There is an interesting article in Tradewinds discussing the future of global shipping and supply chain fails as a result of the COVID-19 pandemic. I wasn’t aware that 80% of the world trade volume is transported by sea.

We’ve all seen the giant shipping container at ports around our nation (Florida, California, New York, and more), but didn’t realize that China is home to seven of the largest, busiest container ports in the world.

The virus has also shined a light on our dependence for so many of our daily products that are manufactured and shipped out of China. This includes essential products like prescription medications and personal protective equipment used by our frontline medical staff. “Made in China” used to be a snide joke poking fun at quality or the shear fact that everything seemed to be made in China. Turns out, it wasn’t just seemingly true, it is now painfully true.

Regarding the rebound of the shipping industry, Mr. Victor Restis, a Greek shipping tycoon and president of Enterprise & Trading S.A., thinks the industry will ultimately rebound and supply chains will resume. But for how long? The article goes on to point out that the U.S. is opening questioning its dependence on China for essential goods.

President Trump’s America First mantra seems to have found its purpose and for the first time, I am starting to listen a bit more closely. Did this pandemic expose our need to bring more manufacturing and production back to the United States? Should our reliance on medications and essential products be a negotiating points in trade wars?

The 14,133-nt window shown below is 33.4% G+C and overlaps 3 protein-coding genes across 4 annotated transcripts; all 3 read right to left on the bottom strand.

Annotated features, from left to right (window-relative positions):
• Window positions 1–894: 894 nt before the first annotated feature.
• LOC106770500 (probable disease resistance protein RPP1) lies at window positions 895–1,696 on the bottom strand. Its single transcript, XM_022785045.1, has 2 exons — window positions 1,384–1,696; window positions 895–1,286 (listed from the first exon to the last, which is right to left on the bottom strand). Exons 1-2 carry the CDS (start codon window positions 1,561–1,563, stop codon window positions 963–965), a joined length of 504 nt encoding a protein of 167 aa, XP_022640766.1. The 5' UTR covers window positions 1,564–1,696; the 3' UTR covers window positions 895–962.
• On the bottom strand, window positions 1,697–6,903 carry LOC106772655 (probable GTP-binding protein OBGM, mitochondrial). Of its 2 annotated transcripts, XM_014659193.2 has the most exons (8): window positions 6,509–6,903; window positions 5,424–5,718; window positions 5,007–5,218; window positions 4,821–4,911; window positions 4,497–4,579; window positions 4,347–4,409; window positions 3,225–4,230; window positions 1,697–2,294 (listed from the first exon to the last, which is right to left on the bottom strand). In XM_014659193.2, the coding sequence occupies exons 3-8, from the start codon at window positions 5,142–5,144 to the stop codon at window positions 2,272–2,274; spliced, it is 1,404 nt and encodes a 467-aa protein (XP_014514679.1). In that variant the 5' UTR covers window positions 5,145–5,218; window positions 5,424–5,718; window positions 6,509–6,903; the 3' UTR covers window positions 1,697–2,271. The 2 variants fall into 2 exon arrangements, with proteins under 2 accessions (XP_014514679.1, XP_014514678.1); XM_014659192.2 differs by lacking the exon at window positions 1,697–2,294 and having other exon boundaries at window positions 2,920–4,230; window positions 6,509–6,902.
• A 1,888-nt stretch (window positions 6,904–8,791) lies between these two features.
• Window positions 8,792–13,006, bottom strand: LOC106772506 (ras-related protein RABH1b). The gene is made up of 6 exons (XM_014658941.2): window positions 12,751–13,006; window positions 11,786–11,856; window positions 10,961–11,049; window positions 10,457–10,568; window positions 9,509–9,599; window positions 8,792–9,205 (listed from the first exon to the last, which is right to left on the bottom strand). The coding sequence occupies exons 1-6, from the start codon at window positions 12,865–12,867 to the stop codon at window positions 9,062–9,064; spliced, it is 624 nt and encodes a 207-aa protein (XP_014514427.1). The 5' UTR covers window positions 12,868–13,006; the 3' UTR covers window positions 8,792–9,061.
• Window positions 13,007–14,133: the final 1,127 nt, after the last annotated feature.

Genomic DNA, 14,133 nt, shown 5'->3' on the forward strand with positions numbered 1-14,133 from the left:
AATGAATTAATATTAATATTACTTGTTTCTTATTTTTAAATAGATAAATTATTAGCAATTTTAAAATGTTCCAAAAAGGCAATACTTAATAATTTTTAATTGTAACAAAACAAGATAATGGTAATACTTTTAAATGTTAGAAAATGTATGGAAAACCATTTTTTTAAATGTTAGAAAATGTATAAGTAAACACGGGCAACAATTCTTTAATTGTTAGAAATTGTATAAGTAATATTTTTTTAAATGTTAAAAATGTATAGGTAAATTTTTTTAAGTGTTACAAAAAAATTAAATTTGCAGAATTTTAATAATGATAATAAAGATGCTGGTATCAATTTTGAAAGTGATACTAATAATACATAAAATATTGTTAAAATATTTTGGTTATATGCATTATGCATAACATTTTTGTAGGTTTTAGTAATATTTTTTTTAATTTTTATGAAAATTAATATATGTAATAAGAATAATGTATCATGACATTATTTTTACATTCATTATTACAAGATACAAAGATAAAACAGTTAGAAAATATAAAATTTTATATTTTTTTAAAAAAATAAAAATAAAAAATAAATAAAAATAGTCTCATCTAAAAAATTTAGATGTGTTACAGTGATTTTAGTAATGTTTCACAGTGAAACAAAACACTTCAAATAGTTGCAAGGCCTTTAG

Did you like hearing China say they would withhold medications to the U.S. for insulting their handling of the virus? When behind closed doors, does the China’s Communist government discuss holding products we rely on daily as a hostage for global political positioning? It will be interesting to see if the United States travels this path alone, or if other countries decide it is in their best interest to diversify global trade and supply chain paradigms. We need to put politics aside and stop this diatribe of useless banter for good. It doesn’t help, it is not productive, and it leaves us extremely vulnerable.

Our leaders in government need to come together, each out to counterparts in other countries and bring everybody to the table. Shipping routes, trade deals, manufacturing and distribution should all be on the agenda of discussions. If not, we may be doomed to repeat this history.